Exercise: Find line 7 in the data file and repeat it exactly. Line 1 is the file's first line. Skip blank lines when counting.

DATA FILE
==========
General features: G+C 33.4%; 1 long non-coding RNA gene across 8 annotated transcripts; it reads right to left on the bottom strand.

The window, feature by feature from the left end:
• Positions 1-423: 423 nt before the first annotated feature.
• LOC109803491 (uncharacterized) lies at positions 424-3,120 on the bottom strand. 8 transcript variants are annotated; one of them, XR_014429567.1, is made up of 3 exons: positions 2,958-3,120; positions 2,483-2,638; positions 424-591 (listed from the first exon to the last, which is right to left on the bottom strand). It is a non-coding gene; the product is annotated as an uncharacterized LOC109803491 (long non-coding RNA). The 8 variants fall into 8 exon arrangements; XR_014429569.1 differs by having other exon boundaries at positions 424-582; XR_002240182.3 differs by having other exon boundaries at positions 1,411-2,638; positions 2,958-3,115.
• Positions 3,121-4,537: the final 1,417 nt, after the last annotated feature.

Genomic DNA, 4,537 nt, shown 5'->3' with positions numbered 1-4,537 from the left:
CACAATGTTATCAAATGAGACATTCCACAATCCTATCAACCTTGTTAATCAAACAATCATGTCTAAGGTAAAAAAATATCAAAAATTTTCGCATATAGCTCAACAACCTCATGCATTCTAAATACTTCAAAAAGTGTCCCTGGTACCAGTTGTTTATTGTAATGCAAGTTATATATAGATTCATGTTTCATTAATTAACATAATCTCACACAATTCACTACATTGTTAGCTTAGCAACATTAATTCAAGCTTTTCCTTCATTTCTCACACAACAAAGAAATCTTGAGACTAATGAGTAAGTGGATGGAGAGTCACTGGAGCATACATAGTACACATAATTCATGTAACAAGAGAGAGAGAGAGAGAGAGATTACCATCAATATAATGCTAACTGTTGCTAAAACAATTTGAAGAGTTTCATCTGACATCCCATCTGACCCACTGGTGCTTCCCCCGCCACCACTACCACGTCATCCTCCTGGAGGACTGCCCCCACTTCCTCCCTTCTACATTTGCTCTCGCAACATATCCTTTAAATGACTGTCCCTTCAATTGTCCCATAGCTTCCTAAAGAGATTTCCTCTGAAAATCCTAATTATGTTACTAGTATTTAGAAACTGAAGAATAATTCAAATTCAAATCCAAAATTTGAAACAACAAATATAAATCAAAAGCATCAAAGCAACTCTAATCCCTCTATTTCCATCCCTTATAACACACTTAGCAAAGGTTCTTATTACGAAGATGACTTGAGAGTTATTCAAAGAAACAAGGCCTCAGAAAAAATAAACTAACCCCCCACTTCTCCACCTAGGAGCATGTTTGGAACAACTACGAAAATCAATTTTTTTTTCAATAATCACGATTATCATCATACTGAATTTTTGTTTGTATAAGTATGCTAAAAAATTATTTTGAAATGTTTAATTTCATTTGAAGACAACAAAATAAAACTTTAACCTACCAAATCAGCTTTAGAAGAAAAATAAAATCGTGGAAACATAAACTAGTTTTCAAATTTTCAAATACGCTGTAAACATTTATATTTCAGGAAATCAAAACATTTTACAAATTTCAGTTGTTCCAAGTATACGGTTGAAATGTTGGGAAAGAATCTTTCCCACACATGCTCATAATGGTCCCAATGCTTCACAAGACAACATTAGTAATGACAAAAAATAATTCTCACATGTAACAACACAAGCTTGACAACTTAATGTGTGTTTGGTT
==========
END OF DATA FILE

CACAATGTTATCAAATGAGACATTCCACAATCCTATCAACCTTGTTAATCAAACAATCATGTCTAAGGTAAAAAAATATCAAAAATTTTCGCATATAGCTCAACAACCTCATGCATTCTAAATACTTCAAAAAGTGTCCCTGGTACCAGTTGTTTATTGTAATGCAAGTTATATATAGATTCATGTTTCATTAATTAACATAATCTCACACAATTCACTACATTGTTAGCTTAGCAACATTAATTCAAGCTTTTCCTTCATTTCTCACACAACAAAGAAATCTTGAGACTAATGAGTAAGTGGATGGAGAGTCACTGGAGCATACATAGTACACATAATTCATGTAACAAGAGAGAGAGAGAGAGAGAGATTACCATCAATATAATGCTAACTGTTGCTAAAACAATTTGAAGAGTTTCATCTGACATCCCATCTGACCCACTGGTGCTTCCCCCGCCACCACTACCACGTCATCCTCCTGGAGGACTGCCCCCACTTCCTCCCTTCTACATTTGCTCTCGCAACATATCCTTTAAATGACTGTCCCTTCAATTGTCCCATAGCTTCCTAAAGAGATTTCCTCTGAAAATCCTAATTATGTTACTAGTATTTAGAAACTGAAGAATAATTCAAATTCAAATCCAAAATTTGAAACAACAAATATAAATCAAAAGCATCAAAGCAACTCTAATCCCTCTATTTCCATCCCTTATAACACACTTAGCAAAGGTTCTTATTACGAAGATGACTTGAGAGTTATTCAAAGAAACAAGGCCTCAGAAAAAATAAACTAACCCCCCACTTCTCCACCTAGGAGCATGTTTGGAACAACTACGAAAATCAATTTTTTTTTCAATAATCACGATTATCATCATACTGAATTTTTGTTTGTATAAGTATGCTAAAAAATTATTTTGAAATGTTTAATTTCATTTGAAGACAACAAAATAAAACTTTAACCTACCAAATCAGCTTTAGAAGAAAAATAAAATCGTGGAAACATAAACTAGTTTTCAAATTTTCAAATACGCTGTAAACATTTATATTTCAGGAAATCAAAACATTTTACAAATTTCAGTTGTTCCAAGTATACGGTTGAAATGTTGGGAAAGAATCTTTCCCACACATGCTCATAATGGTCCCAATGCTTCACAAGACAACATTAGTAATGACAAAAAATAATTCTCACATGTAACAACACAAGCTTGACAACTTAATGTGTGTTTGGTT